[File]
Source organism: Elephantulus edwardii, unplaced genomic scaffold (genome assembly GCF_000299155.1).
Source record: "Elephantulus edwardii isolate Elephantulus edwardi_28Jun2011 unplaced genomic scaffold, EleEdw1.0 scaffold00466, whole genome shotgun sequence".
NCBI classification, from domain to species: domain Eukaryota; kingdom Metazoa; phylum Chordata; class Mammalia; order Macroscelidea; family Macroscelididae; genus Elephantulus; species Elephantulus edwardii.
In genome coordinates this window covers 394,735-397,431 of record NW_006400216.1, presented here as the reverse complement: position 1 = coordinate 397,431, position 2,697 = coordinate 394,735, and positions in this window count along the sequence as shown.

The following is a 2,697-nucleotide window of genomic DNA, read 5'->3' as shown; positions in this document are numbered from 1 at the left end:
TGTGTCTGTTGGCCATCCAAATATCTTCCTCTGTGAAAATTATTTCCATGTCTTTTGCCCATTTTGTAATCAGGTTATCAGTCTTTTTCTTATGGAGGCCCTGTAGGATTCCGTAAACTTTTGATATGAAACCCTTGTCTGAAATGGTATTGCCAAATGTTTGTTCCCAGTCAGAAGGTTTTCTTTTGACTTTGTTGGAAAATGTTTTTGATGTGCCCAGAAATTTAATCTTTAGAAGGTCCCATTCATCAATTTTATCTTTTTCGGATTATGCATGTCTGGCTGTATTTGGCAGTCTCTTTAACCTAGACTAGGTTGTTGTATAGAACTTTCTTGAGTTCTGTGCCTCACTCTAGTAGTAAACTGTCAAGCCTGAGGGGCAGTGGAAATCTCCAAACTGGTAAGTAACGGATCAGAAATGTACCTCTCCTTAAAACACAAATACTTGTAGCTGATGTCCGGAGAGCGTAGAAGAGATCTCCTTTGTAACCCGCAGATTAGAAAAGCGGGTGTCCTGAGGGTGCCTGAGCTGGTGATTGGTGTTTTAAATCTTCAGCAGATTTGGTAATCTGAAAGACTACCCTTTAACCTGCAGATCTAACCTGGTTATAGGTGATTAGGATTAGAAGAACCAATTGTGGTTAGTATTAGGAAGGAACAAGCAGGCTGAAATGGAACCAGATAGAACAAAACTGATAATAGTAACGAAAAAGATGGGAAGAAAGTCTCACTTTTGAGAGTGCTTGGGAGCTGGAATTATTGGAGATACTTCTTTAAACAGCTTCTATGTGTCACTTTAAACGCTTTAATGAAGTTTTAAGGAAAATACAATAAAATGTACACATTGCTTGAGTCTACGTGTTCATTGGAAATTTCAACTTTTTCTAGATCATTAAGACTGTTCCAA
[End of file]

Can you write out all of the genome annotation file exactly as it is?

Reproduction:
Source organism: Elephantulus edwardii, unplaced genomic scaffold (genome assembly GCF_000299155.1).
Source record: "Elephantulus edwardii isolate Elephantulus edwardi_28Jun2011 unplaced genomic scaffold, EleEdw1.0 scaffold00466, whole genome shotgun sequence".
NCBI classification, from domain to species: domain Eukaryota; kingdom Metazoa; phylum Chordata; class Mammalia; order Macroscelidea; family Macroscelididae; genus Elephantulus; species Elephantulus edwardii.
In genome coordinates this window covers 394,735-397,431 of record NW_006400216.1, presented here as the reverse complement: position 1 = coordinate 397,431, position 2,697 = coordinate 394,735, and positions in this window count along the sequence as shown.

The following is a 2,697-nucleotide window of genomic DNA, read 5'->3' as shown; positions in this document are numbered from 1 at the left end:
TGTGTCTGTTGGCCATCCAAATATCTTCCTCTGTGAAAATTATTTCCATGTCTTTTGCCCATTTTGTAATCAGGTTATCAGTCTTTTTCTTATGGAGGCCCTGTAGGATTCCGTAAACTTTTGATATGAAACCCTTGTCTGAAATGGTATTGCCAAATGTTTGTTCCCAGTCAGAAGGTTTTCTTTTGACTTTGTTGGAAAATGTTTTTGATGTGCCCAGAAATTTAATCTTTAGAAGGTCCCATTCATCAATTTTATCTTTTTCGGATTATGCATGTCTGGCTGTATTTGGCAGTCTCTTTAACCTAGACTAGGTTGTTGTATAGAACTTTCTTGAGTTCTGTGCCTCACTCTAGTAGTAAACTGTCAAGCCTGAGGGGCAGTGGAAATCTCCAAACTGGTAAGTAACGGATCAGAAATGTACCTCTCCTTAAAACACAAATACTTGTAGCTGATGTCCGGAGAGCGTAGAAGAGATCTCCTTTGTAACCCGCAGATTAGAAAAGCGGGTGTCCTGAGGGTGCCTGAGCTGGTGATTGGTGTTTTAAATCTTCAGCAGATTTGGTAATCTGAAAGACTACCCTTTAACCTGCAGATCTAACCTGGTTATAGGTGATTAGGATTAGAAGAACCAATTGTGGTTAGTATTAGGAAGGAACAAGCAGGCTGAAATGGAACCAGATAGAACAAAACTGATAATAGTAACGAAAAAGATGGGAAGAAAGTCTCACTTTTGAGAGTGCTTGGGAGCTGGAATTATTGGAGATACTTCTTTAAACAGCTTCTATGTGTCACTTTAAACGCTTTAATGAAGTTTTAAGGAAAATACAATAAAATGTACACATTGCTTGAGTCTACGTGTTCATTGGAAATTTCAACTTTTTCTAGATCATTAAGACTGTTCCAA